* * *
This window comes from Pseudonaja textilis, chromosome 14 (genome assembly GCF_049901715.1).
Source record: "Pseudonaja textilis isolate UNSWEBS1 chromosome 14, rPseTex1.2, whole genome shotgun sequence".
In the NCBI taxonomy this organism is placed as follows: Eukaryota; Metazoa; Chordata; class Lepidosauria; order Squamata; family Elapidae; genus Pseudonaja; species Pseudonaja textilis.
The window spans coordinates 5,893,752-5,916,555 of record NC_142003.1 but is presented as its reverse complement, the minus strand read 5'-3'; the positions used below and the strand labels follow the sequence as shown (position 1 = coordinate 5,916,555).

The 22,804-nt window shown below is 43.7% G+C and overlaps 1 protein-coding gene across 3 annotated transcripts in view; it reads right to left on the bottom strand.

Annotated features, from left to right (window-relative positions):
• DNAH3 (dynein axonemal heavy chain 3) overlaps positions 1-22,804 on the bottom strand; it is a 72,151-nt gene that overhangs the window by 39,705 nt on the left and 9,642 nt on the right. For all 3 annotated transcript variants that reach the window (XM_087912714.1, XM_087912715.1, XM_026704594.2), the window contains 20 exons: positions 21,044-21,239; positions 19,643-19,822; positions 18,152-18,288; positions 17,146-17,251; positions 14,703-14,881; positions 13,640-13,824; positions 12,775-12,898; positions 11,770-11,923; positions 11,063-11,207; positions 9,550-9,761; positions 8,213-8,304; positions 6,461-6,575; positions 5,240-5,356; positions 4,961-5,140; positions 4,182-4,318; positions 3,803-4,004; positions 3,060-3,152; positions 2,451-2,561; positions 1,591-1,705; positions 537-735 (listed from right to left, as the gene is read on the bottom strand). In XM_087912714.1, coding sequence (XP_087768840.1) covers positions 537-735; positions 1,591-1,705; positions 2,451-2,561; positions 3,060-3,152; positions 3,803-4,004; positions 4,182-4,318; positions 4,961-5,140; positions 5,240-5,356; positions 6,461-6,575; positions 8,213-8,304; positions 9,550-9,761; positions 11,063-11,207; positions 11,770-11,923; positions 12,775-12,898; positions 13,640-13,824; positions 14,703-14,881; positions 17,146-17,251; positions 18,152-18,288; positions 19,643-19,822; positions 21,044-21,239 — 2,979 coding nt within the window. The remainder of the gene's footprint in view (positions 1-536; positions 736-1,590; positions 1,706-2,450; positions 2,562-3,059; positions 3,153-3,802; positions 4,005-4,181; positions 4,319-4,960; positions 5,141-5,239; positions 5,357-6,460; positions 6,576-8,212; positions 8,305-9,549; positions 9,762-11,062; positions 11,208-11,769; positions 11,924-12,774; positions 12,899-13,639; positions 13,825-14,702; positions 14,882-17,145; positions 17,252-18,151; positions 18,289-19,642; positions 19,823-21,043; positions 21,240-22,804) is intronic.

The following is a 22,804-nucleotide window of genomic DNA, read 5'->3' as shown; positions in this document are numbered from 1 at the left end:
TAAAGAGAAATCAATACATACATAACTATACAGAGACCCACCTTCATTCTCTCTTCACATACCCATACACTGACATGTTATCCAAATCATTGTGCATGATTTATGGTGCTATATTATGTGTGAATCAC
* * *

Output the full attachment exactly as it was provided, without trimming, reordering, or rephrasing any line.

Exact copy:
This window comes from Pseudonaja textilis, chromosome 14 (genome assembly GCF_049901715.1).
Source record: "Pseudonaja textilis isolate UNSWEBS1 chromosome 14, rPseTex1.2, whole genome shotgun sequence".
In the NCBI taxonomy this organism is placed as follows: Eukaryota; Metazoa; Chordata; class Lepidosauria; order Squamata; family Elapidae; genus Pseudonaja; species Pseudonaja textilis.
The window spans coordinates 5,893,752-5,916,555 of record NC_142003.1 but is presented as its reverse complement, the minus strand read 5'-3'; the positions used below and the strand labels follow the sequence as shown (position 1 = coordinate 5,916,555).

The 22,804-nt window shown below is 43.7% G+C and overlaps 1 protein-coding gene across 3 annotated transcripts in view; it reads right to left on the bottom strand.

Annotated features, from left to right (window-relative positions):
• DNAH3 (dynein axonemal heavy chain 3) overlaps positions 1-22,804 on the bottom strand; it is a 72,151-nt gene that overhangs the window by 39,705 nt on the left and 9,642 nt on the right. For all 3 annotated transcript variants that reach the window (XM_087912714.1, XM_087912715.1, XM_026704594.2), the window contains 20 exons: positions 21,044-21,239; positions 19,643-19,822; positions 18,152-18,288; positions 17,146-17,251; positions 14,703-14,881; positions 13,640-13,824; positions 12,775-12,898; positions 11,770-11,923; positions 11,063-11,207; positions 9,550-9,761; positions 8,213-8,304; positions 6,461-6,575; positions 5,240-5,356; positions 4,961-5,140; positions 4,182-4,318; positions 3,803-4,004; positions 3,060-3,152; positions 2,451-2,561; positions 1,591-1,705; positions 537-735 (listed from right to left, as the gene is read on the bottom strand). In XM_087912714.1, coding sequence (XP_087768840.1) covers positions 537-735; positions 1,591-1,705; positions 2,451-2,561; positions 3,060-3,152; positions 3,803-4,004; positions 4,182-4,318; positions 4,961-5,140; positions 5,240-5,356; positions 6,461-6,575; positions 8,213-8,304; positions 9,550-9,761; positions 11,063-11,207; positions 11,770-11,923; positions 12,775-12,898; positions 13,640-13,824; positions 14,703-14,881; positions 17,146-17,251; positions 18,152-18,288; positions 19,643-19,822; positions 21,044-21,239 — 2,979 coding nt within the window. The remainder of the gene's footprint in view (positions 1-536; positions 736-1,590; positions 1,706-2,450; positions 2,562-3,059; positions 3,153-3,802; positions 4,005-4,181; positions 4,319-4,960; positions 5,141-5,239; positions 5,357-6,460; positions 6,576-8,212; positions 8,305-9,549; positions 9,762-11,062; positions 11,208-11,769; positions 11,924-12,774; positions 12,899-13,639; positions 13,825-14,702; positions 14,882-17,145; positions 17,252-18,151; positions 18,289-19,642; positions 19,823-21,043; positions 21,240-22,804) is intronic.

The following is a 22,804-nucleotide window of genomic DNA, read 5'->3' as shown; positions in this document are numbered from 1 at the left end:
TAAAGAGAAATCAATACATACATAACTATACAGAGACCCACCTTCATTCTCTCTTCACATACCCATACACTGACATGTTATCCAAATCATTGTGCATGATTTATGGTGCTATATTATGTGTGAATCAC